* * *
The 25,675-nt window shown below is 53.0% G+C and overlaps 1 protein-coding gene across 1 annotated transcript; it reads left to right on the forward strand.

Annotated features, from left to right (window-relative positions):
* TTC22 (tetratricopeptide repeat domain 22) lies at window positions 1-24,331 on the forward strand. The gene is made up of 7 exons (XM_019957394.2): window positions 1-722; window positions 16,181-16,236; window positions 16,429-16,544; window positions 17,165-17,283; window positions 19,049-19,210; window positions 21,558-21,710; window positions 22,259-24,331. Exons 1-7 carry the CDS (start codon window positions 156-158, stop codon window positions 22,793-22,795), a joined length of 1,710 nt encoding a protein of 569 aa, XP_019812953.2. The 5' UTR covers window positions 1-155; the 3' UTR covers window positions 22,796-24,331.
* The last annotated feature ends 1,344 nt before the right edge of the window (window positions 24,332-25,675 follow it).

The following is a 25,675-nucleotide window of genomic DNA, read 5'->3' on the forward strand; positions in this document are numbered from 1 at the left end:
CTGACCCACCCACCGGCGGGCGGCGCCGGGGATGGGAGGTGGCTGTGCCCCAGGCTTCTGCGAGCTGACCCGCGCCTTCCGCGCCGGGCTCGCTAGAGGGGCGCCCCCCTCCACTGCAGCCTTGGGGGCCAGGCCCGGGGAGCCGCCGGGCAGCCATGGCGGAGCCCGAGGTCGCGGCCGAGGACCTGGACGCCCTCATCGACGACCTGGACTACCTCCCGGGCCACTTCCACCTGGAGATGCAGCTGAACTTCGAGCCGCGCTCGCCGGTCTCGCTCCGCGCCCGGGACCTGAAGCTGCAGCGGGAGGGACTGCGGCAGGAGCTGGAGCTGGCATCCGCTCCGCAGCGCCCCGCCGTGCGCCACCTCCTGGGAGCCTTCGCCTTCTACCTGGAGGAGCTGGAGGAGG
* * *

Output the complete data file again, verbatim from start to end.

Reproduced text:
The 25,675-nt window shown below is 53.0% G+C and overlaps 1 protein-coding gene across 1 annotated transcript; it reads left to right on the forward strand.

Annotated features, from left to right (window-relative positions):
* TTC22 (tetratricopeptide repeat domain 22) lies at window positions 1-24,331 on the forward strand. The gene is made up of 7 exons (XM_019957394.2): window positions 1-722; window positions 16,181-16,236; window positions 16,429-16,544; window positions 17,165-17,283; window positions 19,049-19,210; window positions 21,558-21,710; window positions 22,259-24,331. Exons 1-7 carry the CDS (start codon window positions 156-158, stop codon window positions 22,793-22,795), a joined length of 1,710 nt encoding a protein of 569 aa, XP_019812953.2. The 5' UTR covers window positions 1-155; the 3' UTR covers window positions 22,796-24,331.
* The last annotated feature ends 1,344 nt before the right edge of the window (window positions 24,332-25,675 follow it).

The following is a 25,675-nucleotide window of genomic DNA, read 5'->3' on the forward strand; positions in this document are numbered from 1 at the left end:
CTGACCCACCCACCGGCGGGCGGCGCCGGGGATGGGAGGTGGCTGTGCCCCAGGCTTCTGCGAGCTGACCCGCGCCTTCCGCGCCGGGCTCGCTAGAGGGGCGCCCCCCTCCACTGCAGCCTTGGGGGCCAGGCCCGGGGAGCCGCCGGGCAGCCATGGCGGAGCCCGAGGTCGCGGCCGAGGACCTGGACGCCCTCATCGACGACCTGGACTACCTCCCGGGCCACTTCCACCTGGAGATGCAGCTGAACTTCGAGCCGCGCTCGCCGGTCTCGCTCCGCGCCCGGGACCTGAAGCTGCAGCGGGAGGGACTGCGGCAGGAGCTGGAGCTGGCATCCGCTCCGCAGCGCCCCGCCGTGCGCCACCTCCTGGGAGCCTTCGCCTTCTACCTGGAGGAGCTGGAGGAGG